Writing Mystery Fiction with Edith Maxwell

Is there a perfect place in which to set your  mystery novels?  If so, Ipswich, Massachusetts has got to be in the top five of  fictional locations.  Ipswich has historic homes. It’s got salt marshes. It’s got the best beach in greater Boston. Oh, and for a true legacy of mystery and mayhem, throw in some Colonial era witch hunts.

Ipswich (named after its counterpart town in suffolk, U.K.)  is also home to a great mystery writer, Edith Maxwell, who has set her mystery series right in her local town and, lucky for us, has taken the time to share her writing process with us here.

Edith Maxwell’s novels feature Quaker linguistics professor, Lauren Rousseau. The first book, Speaking of Murder, is in search of publication. 

Her short stories have appeared in Thin Ice and Riptide by Level Best Books, the Larcom Review, and the North Shore Weekly, as well as the forthcoming Fish Nets anthology.

Edith holds a Ph.D. in Linguistics and she’s a member of Sisters in Crime (she serves on the board of the New England chapter).  She’s also the proud mother of two adult sons who are excellent writers in their own right.

Edith blogs weekly on topics relating to Speaking of Murder at Speaking of Mystery. Look for her as Edith M. Maxwell on Facebook and @edithmaxwell on Twitter. 

***

I’m so pleased to be a guest here. When I went to our local bookstore for Aine’s signing of her novel, Dance Lessons, I was encouraged to find that she managed to publish a couple of books while holding down an unrelated day job. It felt like a hopeful omen.

I am fortunate, as a writer, to work a day job only four-fifths time, and to live in a beautiful corner of the world–Ipswich, Massachusetts.

That is, I don’t work Fridays and I don’t work 10-hour days the other days.

My office is in Boston, though, so the consequence of living in a lovely spot is that I get  out of bed before 5 AM every day to make the hour drive into the city in my Prius, trying to avoid traffic on both ends of my commute. And I’m also a  writer during my day job, documenting software and hardware for a small company
that sells project-sharing solutions for video editors.

As much as I wish I were disciplined enough to write every day, I am not and so I don’t. I really can’t get up any earlier than I already do. Even when I have a little energy in the evenings, I’ve already spent eight hours sitting in front of a computer and an additional two hours in the car, so I’m toast for sitting down and writing. After reading Aine’s excellent book, “Writer with a Day Job,”  though, I’m starting to think I should get a little digital voice recorder to take in the car. I could dictate a scene instead of listening to the news from NPR.

I have the option of taking the commuter rail into work (one hour, plus) followed by an hour of subway and walking each way. When I take the train, I can write for almost two hours a day on my netbook. But that makes for a Really Long Day, and uses up my afternoon slot for exercise (the bits of city walking don’t quite count for getting the heart rate up). So I rarely do it.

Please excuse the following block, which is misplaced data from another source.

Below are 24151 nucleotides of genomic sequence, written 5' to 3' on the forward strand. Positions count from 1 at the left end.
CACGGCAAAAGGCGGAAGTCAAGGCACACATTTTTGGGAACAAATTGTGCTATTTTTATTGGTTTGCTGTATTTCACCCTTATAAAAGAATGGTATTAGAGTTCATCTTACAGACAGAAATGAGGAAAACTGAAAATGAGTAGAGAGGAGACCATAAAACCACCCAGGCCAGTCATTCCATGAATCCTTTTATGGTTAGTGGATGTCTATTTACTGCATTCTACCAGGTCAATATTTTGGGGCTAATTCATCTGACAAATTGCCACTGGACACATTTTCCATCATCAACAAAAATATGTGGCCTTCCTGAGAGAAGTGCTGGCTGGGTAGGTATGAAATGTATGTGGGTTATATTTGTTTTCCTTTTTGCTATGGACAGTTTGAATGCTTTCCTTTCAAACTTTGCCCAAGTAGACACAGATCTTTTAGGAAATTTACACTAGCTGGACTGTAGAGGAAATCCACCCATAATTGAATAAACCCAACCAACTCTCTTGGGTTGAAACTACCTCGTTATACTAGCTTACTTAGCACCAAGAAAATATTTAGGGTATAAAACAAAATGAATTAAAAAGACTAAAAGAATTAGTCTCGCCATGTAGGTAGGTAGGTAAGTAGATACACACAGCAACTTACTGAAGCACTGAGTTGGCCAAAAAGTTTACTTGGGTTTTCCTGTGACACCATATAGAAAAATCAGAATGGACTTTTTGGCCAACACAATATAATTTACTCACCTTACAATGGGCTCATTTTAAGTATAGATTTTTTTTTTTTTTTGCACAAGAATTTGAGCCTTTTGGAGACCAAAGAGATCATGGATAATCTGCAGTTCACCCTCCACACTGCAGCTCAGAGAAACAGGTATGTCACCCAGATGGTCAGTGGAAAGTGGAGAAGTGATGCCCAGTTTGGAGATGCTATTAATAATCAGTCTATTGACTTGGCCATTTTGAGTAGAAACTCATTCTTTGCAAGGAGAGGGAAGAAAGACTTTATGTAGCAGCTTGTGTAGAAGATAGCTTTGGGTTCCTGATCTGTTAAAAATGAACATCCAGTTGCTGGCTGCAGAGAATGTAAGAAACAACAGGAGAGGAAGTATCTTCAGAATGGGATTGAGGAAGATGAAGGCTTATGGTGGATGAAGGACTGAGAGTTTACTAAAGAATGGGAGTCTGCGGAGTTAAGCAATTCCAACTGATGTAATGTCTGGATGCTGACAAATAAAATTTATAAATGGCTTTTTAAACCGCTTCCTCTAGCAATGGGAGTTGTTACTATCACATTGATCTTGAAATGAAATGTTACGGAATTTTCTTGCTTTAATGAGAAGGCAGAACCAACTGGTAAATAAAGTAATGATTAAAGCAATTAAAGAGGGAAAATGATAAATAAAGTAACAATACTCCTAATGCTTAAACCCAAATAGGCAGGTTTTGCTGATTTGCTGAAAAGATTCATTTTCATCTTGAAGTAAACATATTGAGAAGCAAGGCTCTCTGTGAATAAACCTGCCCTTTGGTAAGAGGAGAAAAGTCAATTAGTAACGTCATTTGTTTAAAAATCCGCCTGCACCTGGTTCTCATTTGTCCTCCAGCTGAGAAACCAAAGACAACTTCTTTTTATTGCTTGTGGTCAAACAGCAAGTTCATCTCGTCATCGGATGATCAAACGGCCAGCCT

Writing fiction at work is not part of my job description, although I do admit to checking email from potential publishers and networking on Facebook and Twitter for a few minutes several times during the day.

But on Fridays, my non-work day, I sit at my writer’s desk at home and write fiction. I don’t schedule doctor or massage appointments, I don’t clean or shop, I don’t leave the house. I just write. I try to write steadily from early morning until I run out of steam, which is usually early afternoon, taking breaks only to stretch, grab a snack, or throw a load of laundry on the line.

When I’m writing a first draft, I read over the last scene I wrote and then I try to write at least 1000 new words. Some days I get even more on the page.

I can also write on cross-continental flights, which I take several times a year to visit family in California. I have occasionally written in the passenger seat on a long car trip, and sometimes on weekends I’ll squeeze in more time on the book if gardening, errands, and socializing don’t fill up the hours. I always write when I wait the 90 minutes for my car to be serviced, too.

When I’m at home, I sit in my lovely upstairs office and write at a desktop computer. When I’m traveling, I usually write on my trusty lightweight netbook, the one with the 9-hour battery life. I have, though, been able to write quite well in other locations with a good pen and a nice white pad of lined paper.

The Internet is a big distraction while writing, so I simply don’t open a browser on the desktop system. Instead I leave the netbook downstairs and use that for email. If I need to check a fact in the book, I type [CHECK THIS] so I can find it later, after the creative surge is over, and follow up then. It seems very important not to let myself interrupt the muse
when she’s flowing. After all, it’s Writing Friday, my cherished break from the
day job.

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About Aine Greaney

I'm an Irish writer living in greater Boston. I've published four books--two novels, a small collection of short stories and a how-to writing book, "Writer with a Day Job" (Writers Digest Books). I've also published lots of short stories, essays and feature articles. My latest project, "What Brought You Here" is a non-fiction narrative about being an expatriate in America. Find me on Twitter @ainegreaney. Or at my author web page, www.ainegreaney.com. As well as creative writing, I am the communications director for a healthcare non-profit. I also lead creative writing workshops at various libraries, schools and arts programs. At my workshops, I've been inspired by lots of wonderful writers--most of whom work a day job!
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